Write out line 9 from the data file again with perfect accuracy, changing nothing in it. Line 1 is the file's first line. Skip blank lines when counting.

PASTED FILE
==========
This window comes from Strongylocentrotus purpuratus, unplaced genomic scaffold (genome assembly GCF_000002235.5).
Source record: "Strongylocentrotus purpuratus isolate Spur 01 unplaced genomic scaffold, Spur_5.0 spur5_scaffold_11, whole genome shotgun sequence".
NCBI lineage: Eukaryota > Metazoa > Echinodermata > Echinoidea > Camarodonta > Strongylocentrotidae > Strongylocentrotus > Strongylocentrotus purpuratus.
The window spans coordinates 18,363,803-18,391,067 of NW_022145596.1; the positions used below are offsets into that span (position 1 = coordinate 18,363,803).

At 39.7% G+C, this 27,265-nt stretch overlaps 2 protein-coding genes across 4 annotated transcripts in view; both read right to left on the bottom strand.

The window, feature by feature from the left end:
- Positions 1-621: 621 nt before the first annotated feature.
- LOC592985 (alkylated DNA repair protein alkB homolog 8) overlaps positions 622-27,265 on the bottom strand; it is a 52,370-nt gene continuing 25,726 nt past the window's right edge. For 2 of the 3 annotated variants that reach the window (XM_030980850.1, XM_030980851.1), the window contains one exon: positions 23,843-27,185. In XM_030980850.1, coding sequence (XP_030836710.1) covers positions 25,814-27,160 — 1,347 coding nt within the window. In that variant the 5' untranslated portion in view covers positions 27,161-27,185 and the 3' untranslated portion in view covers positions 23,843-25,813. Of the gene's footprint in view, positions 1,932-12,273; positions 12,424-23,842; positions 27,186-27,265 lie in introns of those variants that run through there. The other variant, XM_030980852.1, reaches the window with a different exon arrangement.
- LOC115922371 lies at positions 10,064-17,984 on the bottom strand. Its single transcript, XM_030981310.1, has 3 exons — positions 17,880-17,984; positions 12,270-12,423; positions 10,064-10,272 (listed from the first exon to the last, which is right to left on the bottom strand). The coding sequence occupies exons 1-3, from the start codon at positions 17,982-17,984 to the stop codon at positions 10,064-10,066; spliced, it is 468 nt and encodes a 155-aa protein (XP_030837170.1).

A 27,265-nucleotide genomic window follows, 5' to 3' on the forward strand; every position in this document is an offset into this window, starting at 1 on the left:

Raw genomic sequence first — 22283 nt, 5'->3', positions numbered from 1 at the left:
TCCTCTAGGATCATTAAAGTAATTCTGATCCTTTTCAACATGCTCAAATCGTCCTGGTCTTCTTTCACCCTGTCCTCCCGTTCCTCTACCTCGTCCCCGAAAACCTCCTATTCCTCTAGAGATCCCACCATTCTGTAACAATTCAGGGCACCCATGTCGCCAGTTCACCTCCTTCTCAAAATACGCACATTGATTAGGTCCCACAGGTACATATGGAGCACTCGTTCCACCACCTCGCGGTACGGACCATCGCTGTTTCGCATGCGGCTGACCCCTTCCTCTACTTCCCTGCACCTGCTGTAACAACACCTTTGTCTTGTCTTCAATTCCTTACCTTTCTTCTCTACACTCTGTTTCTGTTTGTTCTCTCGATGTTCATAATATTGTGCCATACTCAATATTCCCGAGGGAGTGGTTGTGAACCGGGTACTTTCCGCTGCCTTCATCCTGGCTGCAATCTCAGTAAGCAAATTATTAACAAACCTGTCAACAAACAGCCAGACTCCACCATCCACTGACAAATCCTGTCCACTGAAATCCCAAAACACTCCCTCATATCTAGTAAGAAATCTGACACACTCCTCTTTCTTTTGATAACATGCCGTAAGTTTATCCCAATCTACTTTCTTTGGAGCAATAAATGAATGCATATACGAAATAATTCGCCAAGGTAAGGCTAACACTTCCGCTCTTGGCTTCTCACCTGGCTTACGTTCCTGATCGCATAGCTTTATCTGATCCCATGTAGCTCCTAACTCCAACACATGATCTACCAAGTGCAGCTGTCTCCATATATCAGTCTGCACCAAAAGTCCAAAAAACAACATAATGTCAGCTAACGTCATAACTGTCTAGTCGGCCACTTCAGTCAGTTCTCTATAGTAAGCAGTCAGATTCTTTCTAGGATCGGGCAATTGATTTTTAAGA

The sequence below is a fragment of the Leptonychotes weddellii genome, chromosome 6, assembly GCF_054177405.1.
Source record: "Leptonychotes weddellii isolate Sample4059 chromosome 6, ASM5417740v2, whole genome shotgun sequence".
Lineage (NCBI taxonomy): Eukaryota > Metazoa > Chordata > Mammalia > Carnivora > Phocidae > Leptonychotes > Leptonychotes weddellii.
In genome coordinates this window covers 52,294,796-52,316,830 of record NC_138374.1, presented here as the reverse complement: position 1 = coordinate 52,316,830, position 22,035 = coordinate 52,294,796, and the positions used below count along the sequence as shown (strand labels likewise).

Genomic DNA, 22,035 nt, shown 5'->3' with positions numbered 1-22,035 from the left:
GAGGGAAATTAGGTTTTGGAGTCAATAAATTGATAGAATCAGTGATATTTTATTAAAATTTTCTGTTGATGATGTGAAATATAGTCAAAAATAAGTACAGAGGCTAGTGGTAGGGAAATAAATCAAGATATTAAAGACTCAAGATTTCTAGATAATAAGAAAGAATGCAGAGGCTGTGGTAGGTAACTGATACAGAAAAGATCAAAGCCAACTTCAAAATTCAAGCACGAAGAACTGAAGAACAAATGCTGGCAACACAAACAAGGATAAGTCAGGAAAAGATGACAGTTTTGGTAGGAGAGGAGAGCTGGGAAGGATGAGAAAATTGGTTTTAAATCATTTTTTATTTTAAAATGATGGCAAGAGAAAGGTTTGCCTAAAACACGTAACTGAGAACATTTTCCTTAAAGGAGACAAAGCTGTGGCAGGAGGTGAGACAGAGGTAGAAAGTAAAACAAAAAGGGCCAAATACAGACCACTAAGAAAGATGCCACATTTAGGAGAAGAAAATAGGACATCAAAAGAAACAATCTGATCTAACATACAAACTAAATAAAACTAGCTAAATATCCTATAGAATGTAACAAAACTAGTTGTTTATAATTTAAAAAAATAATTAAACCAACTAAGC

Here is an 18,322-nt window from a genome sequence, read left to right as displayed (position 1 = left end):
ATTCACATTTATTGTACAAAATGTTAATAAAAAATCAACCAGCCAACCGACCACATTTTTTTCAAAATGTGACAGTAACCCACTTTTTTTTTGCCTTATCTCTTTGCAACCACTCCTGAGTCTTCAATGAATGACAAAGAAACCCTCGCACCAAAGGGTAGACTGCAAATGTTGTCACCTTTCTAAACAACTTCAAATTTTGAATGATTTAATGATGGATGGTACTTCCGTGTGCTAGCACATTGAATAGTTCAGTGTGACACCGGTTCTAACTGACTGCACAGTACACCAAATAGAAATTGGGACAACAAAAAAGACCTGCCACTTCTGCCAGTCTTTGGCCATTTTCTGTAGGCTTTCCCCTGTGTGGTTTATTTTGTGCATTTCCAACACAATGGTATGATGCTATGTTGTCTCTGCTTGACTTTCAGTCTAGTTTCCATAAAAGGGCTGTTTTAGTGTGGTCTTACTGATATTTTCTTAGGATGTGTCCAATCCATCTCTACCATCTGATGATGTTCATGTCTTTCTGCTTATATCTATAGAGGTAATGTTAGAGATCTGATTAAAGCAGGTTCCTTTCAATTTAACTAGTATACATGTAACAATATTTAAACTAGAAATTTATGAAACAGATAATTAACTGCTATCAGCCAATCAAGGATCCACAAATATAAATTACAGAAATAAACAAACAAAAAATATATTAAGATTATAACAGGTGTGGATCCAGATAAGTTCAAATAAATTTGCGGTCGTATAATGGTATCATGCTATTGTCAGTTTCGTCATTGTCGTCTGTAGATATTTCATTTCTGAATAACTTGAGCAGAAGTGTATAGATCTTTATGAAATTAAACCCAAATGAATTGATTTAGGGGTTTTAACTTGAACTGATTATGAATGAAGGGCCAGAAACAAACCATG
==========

- LOC115922371 lies at positions 10,064-17,984 on the bottom strand. Its single transcript, XM_030981310.1, has 3 exons — positions 17,880-17,984; positions 12,270-12,423; positions 10,064-10,272 (listed from the first exon to the last, which is right to left on the bottom strand). The coding sequence occupies exons 1-3, from the start codon at positions 17,982-17,984 to the stop codon at positions 10,064-10,066; spliced, it is 468 nt and encodes a 155-aa protein (XP_030837170.1).